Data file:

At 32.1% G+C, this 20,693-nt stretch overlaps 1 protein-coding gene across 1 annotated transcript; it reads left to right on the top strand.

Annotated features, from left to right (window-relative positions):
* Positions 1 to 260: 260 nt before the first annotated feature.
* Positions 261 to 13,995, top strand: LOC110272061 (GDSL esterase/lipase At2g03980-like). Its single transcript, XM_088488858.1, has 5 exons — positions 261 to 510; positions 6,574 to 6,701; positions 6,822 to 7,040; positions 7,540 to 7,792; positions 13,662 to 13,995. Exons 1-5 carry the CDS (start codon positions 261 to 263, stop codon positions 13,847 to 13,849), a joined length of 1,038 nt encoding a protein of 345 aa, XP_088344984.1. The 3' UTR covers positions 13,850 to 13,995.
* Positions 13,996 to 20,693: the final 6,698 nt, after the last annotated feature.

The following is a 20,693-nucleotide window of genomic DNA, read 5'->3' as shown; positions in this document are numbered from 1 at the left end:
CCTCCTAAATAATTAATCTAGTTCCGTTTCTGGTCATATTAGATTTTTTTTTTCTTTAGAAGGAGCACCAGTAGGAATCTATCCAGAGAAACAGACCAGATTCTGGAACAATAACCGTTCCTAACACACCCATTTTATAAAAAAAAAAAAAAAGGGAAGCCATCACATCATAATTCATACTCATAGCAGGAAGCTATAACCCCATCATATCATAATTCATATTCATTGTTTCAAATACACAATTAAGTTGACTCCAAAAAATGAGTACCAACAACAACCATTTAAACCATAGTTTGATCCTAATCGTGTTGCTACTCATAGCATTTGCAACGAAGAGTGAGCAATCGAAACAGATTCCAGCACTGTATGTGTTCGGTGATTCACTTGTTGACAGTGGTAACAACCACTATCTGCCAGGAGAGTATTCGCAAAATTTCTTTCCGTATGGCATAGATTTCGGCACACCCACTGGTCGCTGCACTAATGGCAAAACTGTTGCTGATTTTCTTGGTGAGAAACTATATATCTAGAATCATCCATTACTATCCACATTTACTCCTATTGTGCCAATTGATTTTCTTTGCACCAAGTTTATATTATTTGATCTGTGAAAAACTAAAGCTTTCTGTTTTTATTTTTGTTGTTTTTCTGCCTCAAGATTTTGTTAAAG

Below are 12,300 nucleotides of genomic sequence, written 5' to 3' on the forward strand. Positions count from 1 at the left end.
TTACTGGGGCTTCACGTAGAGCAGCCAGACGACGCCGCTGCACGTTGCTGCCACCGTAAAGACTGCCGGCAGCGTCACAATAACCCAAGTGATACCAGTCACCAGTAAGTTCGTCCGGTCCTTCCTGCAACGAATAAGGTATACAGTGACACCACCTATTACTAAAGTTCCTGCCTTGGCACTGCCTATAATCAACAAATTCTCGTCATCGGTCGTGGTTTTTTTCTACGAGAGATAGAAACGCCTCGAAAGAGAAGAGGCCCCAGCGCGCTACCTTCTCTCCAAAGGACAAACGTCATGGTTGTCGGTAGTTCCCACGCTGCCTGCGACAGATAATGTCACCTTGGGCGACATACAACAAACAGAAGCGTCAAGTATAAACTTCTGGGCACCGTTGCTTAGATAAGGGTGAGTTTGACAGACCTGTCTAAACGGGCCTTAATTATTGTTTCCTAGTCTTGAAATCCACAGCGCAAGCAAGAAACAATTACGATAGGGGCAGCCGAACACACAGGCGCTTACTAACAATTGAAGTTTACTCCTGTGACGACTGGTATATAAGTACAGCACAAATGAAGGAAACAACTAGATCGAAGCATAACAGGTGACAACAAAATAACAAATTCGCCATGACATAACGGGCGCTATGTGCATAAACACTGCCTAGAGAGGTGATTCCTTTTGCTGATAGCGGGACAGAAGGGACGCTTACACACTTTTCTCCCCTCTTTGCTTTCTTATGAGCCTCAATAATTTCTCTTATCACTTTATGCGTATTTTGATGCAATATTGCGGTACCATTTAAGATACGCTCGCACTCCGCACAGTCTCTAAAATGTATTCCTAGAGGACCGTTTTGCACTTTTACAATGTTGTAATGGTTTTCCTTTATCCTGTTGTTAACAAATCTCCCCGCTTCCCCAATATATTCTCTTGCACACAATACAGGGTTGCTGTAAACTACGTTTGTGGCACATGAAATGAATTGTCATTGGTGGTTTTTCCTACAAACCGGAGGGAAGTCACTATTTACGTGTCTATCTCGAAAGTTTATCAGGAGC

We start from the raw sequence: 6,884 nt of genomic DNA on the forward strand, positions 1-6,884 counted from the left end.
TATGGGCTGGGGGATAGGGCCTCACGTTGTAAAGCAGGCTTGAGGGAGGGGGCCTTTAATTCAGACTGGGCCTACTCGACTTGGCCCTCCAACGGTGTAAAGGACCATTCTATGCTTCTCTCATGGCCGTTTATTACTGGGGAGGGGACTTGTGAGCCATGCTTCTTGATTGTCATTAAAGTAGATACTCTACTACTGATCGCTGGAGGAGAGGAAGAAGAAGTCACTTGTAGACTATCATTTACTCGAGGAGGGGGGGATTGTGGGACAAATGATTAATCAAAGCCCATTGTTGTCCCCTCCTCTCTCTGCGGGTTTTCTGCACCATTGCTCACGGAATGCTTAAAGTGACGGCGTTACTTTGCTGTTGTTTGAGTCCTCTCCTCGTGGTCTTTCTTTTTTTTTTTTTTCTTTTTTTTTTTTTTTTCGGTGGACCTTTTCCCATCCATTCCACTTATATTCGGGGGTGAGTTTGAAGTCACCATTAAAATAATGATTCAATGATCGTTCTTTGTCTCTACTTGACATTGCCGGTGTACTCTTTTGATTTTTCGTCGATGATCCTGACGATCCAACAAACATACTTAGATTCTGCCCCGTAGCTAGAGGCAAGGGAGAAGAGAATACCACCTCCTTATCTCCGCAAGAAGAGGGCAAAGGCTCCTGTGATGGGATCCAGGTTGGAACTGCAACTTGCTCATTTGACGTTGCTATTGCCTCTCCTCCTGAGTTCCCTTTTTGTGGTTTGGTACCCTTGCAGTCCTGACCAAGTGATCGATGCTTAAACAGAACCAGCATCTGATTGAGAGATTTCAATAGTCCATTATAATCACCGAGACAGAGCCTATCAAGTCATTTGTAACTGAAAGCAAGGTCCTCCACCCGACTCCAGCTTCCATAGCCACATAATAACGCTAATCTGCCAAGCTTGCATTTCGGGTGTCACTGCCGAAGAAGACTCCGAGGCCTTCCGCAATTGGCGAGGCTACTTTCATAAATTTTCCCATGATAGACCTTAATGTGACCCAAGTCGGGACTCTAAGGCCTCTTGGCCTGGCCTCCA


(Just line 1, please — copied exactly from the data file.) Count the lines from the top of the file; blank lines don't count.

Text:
At 32.1% G+C, this 20,693-nt stretch overlaps 1 protein-coding gene across 1 annotated transcript; it reads left to right on the top strand.